Friday, 20 June 2014

Watson, come quickly...

Summoning help?!

When telephone services first came in to being it was one of the first times that we had a communications medium that would allow people to summon help in a timely fashion.

It made a lot of sense for the state monopoly telcos (such as GPO in the UK) to provide a means to summon help by calling 999, free, from a payphone or even (if you had one) your home phone.

But times have moved one, and the whole concept of a "phone line" and "traditional voice telephony" is getting somewhat blurred.

OFCOM have insisted that VoIP providers provide access to 999, which, in itself, may have some merit. The issue I have is that VoIP is really no different to any other protocol using IP (Internet Protocol). We don't expect everyone that runs a web site to have a "999" button on the site in case you have an emergency, for example. VoIP is not really much different.

There are a lot of things in progress to try and get VoIP and emergency services working well together. It largely revolves around "location information" so that when you have an emergency it is possible to locate you quickly and easily.

With landlines the records for a phone number had details of where that phone was located, and if you were on the phone you were there.

With VoIP there is no location data in the network. If there was, then how would it get there and how accurate would it be? Unlike the old days of an analogue phone line, not only is it possible that my UK VoIP phone number is in use from a device that is not even in the UK, but increasingly likely. Tunnels for IP level data, and VoIP platforms being simple software that anyone can, and do, run, means that you really have no way to know by "the network" where a VoIP user is located.

So, my initial views on this are that the end equipment being used for VoIP should be trusted to report where it is located, in VoIP headers. It would not be rocket science for location data to be default in PPP and DHCP and where handsets have location information (smart phones and the like). Technology could all work together to provide that.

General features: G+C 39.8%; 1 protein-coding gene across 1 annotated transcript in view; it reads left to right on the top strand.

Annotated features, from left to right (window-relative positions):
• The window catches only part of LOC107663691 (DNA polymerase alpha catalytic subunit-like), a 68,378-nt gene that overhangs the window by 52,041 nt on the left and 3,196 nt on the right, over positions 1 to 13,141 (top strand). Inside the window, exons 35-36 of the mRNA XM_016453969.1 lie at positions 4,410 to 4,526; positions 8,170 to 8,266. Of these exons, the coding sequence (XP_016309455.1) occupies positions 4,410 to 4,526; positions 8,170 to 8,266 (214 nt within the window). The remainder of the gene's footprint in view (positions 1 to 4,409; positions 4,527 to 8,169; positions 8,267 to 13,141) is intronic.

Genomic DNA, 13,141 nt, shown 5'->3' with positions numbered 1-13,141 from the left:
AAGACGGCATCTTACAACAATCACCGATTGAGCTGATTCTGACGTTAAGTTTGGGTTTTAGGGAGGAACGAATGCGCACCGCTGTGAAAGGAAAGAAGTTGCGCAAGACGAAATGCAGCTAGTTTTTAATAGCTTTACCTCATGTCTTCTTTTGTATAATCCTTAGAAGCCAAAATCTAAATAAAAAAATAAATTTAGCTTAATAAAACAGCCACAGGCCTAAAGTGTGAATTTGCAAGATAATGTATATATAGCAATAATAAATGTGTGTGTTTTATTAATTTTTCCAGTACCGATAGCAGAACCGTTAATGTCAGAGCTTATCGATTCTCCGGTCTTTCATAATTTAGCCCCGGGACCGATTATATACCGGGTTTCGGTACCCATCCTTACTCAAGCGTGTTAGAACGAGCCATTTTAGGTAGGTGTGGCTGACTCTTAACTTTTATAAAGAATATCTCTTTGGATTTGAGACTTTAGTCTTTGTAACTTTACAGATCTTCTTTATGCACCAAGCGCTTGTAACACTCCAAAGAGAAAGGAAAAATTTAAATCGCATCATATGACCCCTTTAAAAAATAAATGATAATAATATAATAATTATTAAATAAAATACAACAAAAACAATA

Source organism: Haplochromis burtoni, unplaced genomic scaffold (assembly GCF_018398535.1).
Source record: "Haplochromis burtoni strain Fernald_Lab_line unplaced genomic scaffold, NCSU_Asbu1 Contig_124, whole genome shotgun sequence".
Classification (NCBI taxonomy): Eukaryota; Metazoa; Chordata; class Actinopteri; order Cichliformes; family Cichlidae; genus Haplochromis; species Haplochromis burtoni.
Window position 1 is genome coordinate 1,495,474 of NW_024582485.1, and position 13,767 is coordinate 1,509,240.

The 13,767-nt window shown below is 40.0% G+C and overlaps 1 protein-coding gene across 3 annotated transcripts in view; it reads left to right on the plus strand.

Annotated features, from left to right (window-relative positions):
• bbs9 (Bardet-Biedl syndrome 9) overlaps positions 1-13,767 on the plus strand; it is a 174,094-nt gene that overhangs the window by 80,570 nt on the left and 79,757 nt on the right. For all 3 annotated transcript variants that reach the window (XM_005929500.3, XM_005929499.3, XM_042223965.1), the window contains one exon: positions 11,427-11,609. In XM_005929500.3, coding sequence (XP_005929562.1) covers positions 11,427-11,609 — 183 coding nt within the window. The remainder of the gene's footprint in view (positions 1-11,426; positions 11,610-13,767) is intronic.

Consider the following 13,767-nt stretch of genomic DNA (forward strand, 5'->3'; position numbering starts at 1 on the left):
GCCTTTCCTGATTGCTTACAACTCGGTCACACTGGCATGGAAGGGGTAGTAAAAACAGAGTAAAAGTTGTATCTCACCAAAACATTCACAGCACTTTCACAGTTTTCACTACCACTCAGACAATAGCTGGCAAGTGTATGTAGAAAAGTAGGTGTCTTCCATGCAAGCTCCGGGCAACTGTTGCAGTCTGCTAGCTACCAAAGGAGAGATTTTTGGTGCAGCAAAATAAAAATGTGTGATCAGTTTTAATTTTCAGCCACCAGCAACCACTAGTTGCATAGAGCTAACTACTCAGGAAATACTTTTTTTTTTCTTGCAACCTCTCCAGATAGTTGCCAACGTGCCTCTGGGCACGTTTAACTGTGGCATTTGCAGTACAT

However, the more I think about this, the more I think the link between "summoning help" and "telephony" needs to be broken once and for all.

Telephony is increasingly becoming just one of many types of communication that we use. I use irc, iMessage, SMS, email, FaceTime and such things more than I use phone calls, and whilst I may be a techie, this is a changing trend.

How long before the concept of a "VoIP provider" is moot - where people call their friends using a link on FaceBook, and businesses using a link on the businesses web site using webRTC. There won't be a "VoIP provider" to provide access to 999. Even now, you can call me using without any intervening "voice telco".

What we need is standards that allow an "emergency app" on smart phones. That can use the GPS and location services in the phone, contact the local emergency services operators by voice, video, whatever, and provide location. It does not make use of any "voice provider" in any sense, it uses IP.

Indeed, an emergency app can not only provide location, but video, stills, and other monitoring of the situation - much more data to help emergency services and allow assistance to be offered. Way more than just the old style voice call.